Shortage could last forever

Nic Barnard

A recession will not be enough, says think-tank - only a fundamental change in working conditions will attract graduates in the numbers we need. Nic Barnard reports.

A leading think-tank today warned ministers that only a transformation in the way teachers work will reverse a teaching shortage which risks becoming permanent.

Demos, the left-of-centre policy unit with close links to the Labour Government, says the crisis in teacher recruitment and retention is no longer cyclical, and will not be solved by a recession.

In Transforming the Teaching Profession, a report for the National Union of Teachers, it warns the profession could be locked into a "spiral of decline". It says urgent and radical changes are needed to lift teacher morale, make the profession more attractive and meet the needs of a changing society.

Its recommendations include cutting bureaucracy, giving every classroom teacher an assistant, and putting teachers at the centre of curriculum change and inspections. This follows decades when teachers have felt that they were victims of "a never-ending barrage of externally-imposed, randomly-timed and badly-managed initatives" from above.

Changes to working conditions were as vital as increases in pay, it said.

Doug McAvoy, general secretary of the National Union of Teachers, said:

"It's clear from this report that teachers are committed to the care of children and high standards, but morale is low. There has to be a restructuring of the profession which puts teachers back in control.

"The Government has to trust teachers. It has no choice."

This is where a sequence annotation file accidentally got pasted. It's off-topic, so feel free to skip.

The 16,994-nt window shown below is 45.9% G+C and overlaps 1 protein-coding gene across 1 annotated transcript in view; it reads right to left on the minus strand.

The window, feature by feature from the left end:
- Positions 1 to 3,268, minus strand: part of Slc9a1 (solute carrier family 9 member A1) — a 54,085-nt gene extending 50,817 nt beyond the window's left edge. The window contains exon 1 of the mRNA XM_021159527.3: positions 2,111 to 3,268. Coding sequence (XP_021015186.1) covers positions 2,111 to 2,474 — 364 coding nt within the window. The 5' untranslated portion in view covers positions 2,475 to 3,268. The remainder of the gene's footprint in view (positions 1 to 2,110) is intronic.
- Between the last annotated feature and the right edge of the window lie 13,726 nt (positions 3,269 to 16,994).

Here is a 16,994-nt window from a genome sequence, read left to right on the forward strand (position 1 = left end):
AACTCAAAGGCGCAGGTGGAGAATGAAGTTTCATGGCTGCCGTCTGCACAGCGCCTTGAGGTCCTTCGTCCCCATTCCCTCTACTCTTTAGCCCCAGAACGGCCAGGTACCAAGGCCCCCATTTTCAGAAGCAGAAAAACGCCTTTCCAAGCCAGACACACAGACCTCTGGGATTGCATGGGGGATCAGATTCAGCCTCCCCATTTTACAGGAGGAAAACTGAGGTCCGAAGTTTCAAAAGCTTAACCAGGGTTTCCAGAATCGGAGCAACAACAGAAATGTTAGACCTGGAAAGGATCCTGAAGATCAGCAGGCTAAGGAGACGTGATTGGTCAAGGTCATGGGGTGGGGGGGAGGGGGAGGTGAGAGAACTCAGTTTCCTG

Tom Bentley, director of Demos, said the government had to find a different way of understanding the recruitment problem.

"The force of change isn't just driven by political whim. Politicians are desperately trying to keep up with the pace of change they see in wider society - in technology, the labour market, the media, parents' expectations. None of these are going to slow down."

The report's author, Matthew Horne, says teachers have been overwhelmed by change in the past 20-years. While they understand the need for it, he says, they will accept it more if it is done with them, instead of to them.

He says education must remain transparent and accountable. The report recommends more school self-evaluation, backed by inspection on demand. But it also says inspectors should spend the equivalent of a term teaching each year.

Teachers want more autonomy and more flexibility, the report says, so they can become "lead learners" in their schools. To do that, they need to be liberated from bureaucracy. Technology should play a part, and all teachers should have their own laptop computer.

Despite initial suspicion of classroom assistants, teachers now value them, and enjoy the responsibility of managing a colleague and working in a team.

And they are keen to improve their own practice. The report says that unions should now get more heavily involved in providing training opportunities for their members.


Cut unnecessary workload with greater use of IT

* Give all classroom teachers full-time support from teaching assistants

* Use more self-evaluation in inspections; lead inspector should spend at least one term a year teaching

* Give teachers a greater role indeveloping the curriculum

Reform school leadership programmes to make change in schools sustainable

* Emphasise in national recruitment campaigns that teachers can reshape schools

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Nic Barnard

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